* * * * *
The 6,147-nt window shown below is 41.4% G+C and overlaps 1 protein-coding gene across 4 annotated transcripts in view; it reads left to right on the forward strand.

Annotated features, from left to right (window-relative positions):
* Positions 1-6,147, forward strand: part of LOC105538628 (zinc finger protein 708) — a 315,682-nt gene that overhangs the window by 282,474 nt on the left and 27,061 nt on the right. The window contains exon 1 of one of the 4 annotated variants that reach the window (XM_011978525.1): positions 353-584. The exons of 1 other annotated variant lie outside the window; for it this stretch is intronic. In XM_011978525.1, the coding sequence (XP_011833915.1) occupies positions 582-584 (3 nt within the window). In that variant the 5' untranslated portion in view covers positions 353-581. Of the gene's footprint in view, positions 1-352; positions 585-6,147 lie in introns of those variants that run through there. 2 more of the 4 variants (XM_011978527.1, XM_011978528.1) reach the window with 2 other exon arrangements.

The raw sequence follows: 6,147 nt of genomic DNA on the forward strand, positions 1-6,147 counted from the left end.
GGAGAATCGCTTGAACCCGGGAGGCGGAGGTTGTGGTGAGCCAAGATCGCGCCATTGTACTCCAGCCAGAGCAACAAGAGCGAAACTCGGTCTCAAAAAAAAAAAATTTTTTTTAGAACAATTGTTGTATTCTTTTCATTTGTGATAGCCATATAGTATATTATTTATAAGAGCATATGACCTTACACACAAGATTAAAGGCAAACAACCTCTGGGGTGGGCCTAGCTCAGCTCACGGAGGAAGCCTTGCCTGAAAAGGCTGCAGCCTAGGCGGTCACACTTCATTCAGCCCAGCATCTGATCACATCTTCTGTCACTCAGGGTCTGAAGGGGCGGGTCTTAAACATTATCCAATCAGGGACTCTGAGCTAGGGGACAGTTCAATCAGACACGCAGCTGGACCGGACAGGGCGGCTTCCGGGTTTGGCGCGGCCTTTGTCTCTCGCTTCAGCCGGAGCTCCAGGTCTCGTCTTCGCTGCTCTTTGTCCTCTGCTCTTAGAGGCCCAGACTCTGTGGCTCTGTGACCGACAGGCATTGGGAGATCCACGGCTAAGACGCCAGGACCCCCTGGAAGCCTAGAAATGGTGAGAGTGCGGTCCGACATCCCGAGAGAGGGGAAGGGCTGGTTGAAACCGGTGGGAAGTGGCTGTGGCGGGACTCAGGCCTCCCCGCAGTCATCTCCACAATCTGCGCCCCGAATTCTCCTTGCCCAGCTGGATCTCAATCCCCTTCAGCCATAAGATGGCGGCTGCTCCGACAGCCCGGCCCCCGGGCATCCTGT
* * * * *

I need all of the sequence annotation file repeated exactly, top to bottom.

The 6,147-nt window shown below is 41.4% G+C and overlaps 1 protein-coding gene across 4 annotated transcripts in view; it reads left to right on the forward strand.

Annotated features, from left to right (window-relative positions):
* Positions 1-6,147, forward strand: part of LOC105538628 (zinc finger protein 708) — a 315,682-nt gene that overhangs the window by 282,474 nt on the left and 27,061 nt on the right. The window contains exon 1 of one of the 4 annotated variants that reach the window (XM_011978525.1): positions 353-584. The exons of 1 other annotated variant lie outside the window; for it this stretch is intronic. In XM_011978525.1, the coding sequence (XP_011833915.1) occupies positions 582-584 (3 nt within the window). In that variant the 5' untranslated portion in view covers positions 353-581. Of the gene's footprint in view, positions 1-352; positions 585-6,147 lie in introns of those variants that run through there. 2 more of the 4 variants (XM_011978527.1, XM_011978528.1) reach the window with 2 other exon arrangements.

The raw sequence follows: 6,147 nt of genomic DNA on the forward strand, positions 1-6,147 counted from the left end.
GGAGAATCGCTTGAACCCGGGAGGCGGAGGTTGTGGTGAGCCAAGATCGCGCCATTGTACTCCAGCCAGAGCAACAAGAGCGAAACTCGGTCTCAAAAAAAAAAAATTTTTTTTAGAACAATTGTTGTATTCTTTTCATTTGTGATAGCCATATAGTATATTATTTATAAGAGCATATGACCTTACACACAAGATTAAAGGCAAACAACCTCTGGGGTGGGCCTAGCTCAGCTCACGGAGGAAGCCTTGCCTGAAAAGGCTGCAGCCTAGGCGGTCACACTTCATTCAGCCCAGCATCTGATCACATCTTCTGTCACTCAGGGTCTGAAGGGGCGGGTCTTAAACATTATCCAATCAGGGACTCTGAGCTAGGGGACAGTTCAATCAGACACGCAGCTGGACCGGACAGGGCGGCTTCCGGGTTTGGCGCGGCCTTTGTCTCTCGCTTCAGCCGGAGCTCCAGGTCTCGTCTTCGCTGCTCTTTGTCCTCTGCTCTTAGAGGCCCAGACTCTGTGGCTCTGTGACCGACAGGCATTGGGAGATCCACGGCTAAGACGCCAGGACCCCCTGGAAGCCTAGAAATGGTGAGAGTGCGGTCCGACATCCCGAGAGAGGGGAAGGGCTGGTTGAAACCGGTGGGAAGTGGCTGTGGCGGGACTCAGGCCTCCCCGCAGTCATCTCCACAATCTGCGCCCCGAATTCTCCTTGCCCAGCTGGATCTCAATCCCCTTCAGCCATAAGATGGCGGCTGCTCCGACAGCCCGGCCCCCGGGCATCCTGT